• Amyotrophic lateral sclerosis (ALS, also called Lou Gehrig’s disease)
  • Dementia

Temporary Causes – A person may temporarily experience symptoms of dysarthria as the result of a reversible condition. This can include –

  • Ill-fitting dentures
  • Drug use or alcohol intoxication
  • Sedation
  • Side effects of medications that act on the central nervous system, such as narcotics, phenytoin, or carbamazepine

Risk Factors

These factors increase your chance of developing dysarthria –

  • Being at high risk for stroke
  • Having a degenerative brain disease
  • Abusing alcohol or drugs
  • Being older and having poor health


A person with dysarthria may demonstrate the following speech characteristics –

  • “Slurred,” “choppy,” or “mumbled” speech that may be difficult to understand
  • Slow rate of speech
  • Rapid rate of speech with a “mumbling” quality
  • Limited tongue, lip, and jaw movement
  • Abnormal pitch and rhythm when speaking
  • Changes in voice quality, such as hoarse or breathy voice or speech that sounds “nasal” or “stuffy”

Since dysarthria is the result of an underlying injury or condition, it is often accompanied by other signs and symptoms of damage to the speech system. Common conditions that are distinct from dysarthria but may be seen alongside it include:

  • Dysphagia – Dysphagia is difficulty safely chewing or swallowing food and drink. Since the mouth and throat are involved with chewing as swallowing as well as speech, injuries or conditions that impair speech often result in dysphagia as well.
  • Drooling – Similarly, impaired control of the mouth – particularly the cheeks, tongue, and lips – can lead to difficulty containing and swallowing saliva.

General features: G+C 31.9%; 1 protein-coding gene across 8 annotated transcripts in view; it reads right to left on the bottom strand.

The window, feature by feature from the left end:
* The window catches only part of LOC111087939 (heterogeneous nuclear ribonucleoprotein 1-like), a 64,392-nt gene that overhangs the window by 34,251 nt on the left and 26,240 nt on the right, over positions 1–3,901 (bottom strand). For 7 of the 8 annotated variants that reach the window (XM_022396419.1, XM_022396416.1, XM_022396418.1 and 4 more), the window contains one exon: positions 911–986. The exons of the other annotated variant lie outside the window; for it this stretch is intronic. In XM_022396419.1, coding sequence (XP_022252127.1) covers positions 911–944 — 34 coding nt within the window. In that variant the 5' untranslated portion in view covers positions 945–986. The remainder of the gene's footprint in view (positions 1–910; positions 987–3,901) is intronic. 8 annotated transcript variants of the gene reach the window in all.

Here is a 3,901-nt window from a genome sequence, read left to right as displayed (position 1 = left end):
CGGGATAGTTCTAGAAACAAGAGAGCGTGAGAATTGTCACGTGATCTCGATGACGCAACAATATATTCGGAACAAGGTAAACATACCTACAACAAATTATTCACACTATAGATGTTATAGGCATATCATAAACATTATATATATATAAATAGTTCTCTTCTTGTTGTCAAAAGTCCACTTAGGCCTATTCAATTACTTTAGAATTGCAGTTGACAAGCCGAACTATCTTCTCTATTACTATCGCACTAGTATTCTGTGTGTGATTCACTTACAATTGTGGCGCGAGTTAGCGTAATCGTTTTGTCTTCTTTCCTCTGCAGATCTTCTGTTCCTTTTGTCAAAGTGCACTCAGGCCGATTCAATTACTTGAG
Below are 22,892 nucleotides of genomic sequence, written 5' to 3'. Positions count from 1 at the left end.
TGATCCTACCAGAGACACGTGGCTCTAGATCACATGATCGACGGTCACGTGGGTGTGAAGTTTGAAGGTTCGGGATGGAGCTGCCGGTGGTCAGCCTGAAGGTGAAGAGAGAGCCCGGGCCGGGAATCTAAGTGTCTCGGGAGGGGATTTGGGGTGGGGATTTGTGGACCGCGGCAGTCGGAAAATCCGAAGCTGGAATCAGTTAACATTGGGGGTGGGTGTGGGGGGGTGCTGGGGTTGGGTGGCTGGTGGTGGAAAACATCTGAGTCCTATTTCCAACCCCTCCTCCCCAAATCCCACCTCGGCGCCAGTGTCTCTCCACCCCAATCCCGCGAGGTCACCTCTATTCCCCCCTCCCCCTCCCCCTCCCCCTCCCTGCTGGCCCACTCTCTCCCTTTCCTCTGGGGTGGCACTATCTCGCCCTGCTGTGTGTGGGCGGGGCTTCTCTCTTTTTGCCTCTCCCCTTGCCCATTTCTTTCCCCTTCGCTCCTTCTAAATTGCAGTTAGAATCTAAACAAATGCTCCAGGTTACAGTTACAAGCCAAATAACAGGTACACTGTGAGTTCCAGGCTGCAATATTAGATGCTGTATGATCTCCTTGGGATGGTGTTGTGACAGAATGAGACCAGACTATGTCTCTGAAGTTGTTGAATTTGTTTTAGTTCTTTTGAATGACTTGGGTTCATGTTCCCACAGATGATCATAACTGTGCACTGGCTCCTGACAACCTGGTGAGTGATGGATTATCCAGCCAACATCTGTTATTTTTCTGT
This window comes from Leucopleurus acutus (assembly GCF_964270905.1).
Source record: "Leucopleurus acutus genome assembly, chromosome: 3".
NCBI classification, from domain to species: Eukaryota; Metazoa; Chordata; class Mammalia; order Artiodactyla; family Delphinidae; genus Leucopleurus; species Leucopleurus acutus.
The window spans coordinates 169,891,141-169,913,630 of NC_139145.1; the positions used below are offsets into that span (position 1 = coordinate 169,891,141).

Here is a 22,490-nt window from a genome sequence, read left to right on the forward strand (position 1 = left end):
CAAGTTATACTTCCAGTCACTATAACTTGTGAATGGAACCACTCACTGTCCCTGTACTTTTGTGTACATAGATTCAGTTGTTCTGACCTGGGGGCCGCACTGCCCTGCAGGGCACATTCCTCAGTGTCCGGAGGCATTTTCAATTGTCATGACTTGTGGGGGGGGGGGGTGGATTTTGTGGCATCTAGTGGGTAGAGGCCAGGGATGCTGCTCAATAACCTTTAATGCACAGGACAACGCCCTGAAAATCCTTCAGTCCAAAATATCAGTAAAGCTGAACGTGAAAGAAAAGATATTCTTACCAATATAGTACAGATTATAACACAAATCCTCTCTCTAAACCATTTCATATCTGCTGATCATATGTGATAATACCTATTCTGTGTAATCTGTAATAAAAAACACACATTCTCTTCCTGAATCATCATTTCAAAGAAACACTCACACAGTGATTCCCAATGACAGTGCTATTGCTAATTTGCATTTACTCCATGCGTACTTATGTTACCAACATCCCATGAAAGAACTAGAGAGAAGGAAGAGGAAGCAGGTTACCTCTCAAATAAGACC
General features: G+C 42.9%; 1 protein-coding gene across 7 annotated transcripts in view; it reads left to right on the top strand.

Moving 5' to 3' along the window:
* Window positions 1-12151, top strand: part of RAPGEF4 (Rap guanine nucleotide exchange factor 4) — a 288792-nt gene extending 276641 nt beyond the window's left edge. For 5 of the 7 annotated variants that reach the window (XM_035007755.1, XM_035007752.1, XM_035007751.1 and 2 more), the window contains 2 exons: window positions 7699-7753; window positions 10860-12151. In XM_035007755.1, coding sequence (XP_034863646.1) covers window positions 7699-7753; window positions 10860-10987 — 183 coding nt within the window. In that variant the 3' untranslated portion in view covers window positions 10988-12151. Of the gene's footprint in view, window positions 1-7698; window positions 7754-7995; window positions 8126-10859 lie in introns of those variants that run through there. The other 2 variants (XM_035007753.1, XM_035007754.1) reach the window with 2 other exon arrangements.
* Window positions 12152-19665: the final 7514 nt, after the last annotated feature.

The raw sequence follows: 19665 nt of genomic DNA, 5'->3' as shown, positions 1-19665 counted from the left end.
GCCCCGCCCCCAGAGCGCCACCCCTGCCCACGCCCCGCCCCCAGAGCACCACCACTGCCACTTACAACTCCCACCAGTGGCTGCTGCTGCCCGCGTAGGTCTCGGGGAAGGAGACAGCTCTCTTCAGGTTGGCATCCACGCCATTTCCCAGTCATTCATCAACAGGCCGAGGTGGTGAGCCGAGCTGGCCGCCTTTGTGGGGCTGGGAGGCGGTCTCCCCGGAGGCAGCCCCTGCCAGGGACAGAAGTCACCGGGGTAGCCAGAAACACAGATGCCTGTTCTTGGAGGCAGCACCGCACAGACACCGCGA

• Aphasia – If dysarthria is caused by damage to the parts of the brain that control the movement of the speech system, it is possible that the damage may also affect the parts of the brain associated with understanding language (receptive aphasia) and/or producing language (expressive aphasia).


  • Social difficulty – Communication problems may affect the relationships with family and friends and make social situations challenging.
  • Chest pain, chills, fever, shortness of breath, or other symptoms of pneumonia
  • Coughing or choking
  • Difficulty speaking to or communicating with other people
  • Feelings of sadness or depression


Developmental and Rehabilitative Therapy – Speech therapy for dysarthria centers on addressing three basic areas to improve overall success of communication: the speaker, the listener, and the communication environment.

Therapy for Degenerative Conditions – When dysarthria is caused by a degenerative condition, such as amyotrophic lateral sclerosis (ALS) or Parkinson’s disease, treatment plans and approaches may need to take into account not only the individual’s current symptoms, but also how the disease may affect communication in the future. This may mean planning for a time when a person’s speech is very difficult to understand.

Voice Banking and Communication Supports – In the past, communication supports such as text, pictures, and technology were believed to be a “last resort” approach, such as for people with ALS who were completely unable to speak. In recent years, however, it has become well understood that communication supports are a reasonable and extremely helpful approach whenever anyone’s oral speech is insufficient to meet his or her communication needs – at any time or in any situation.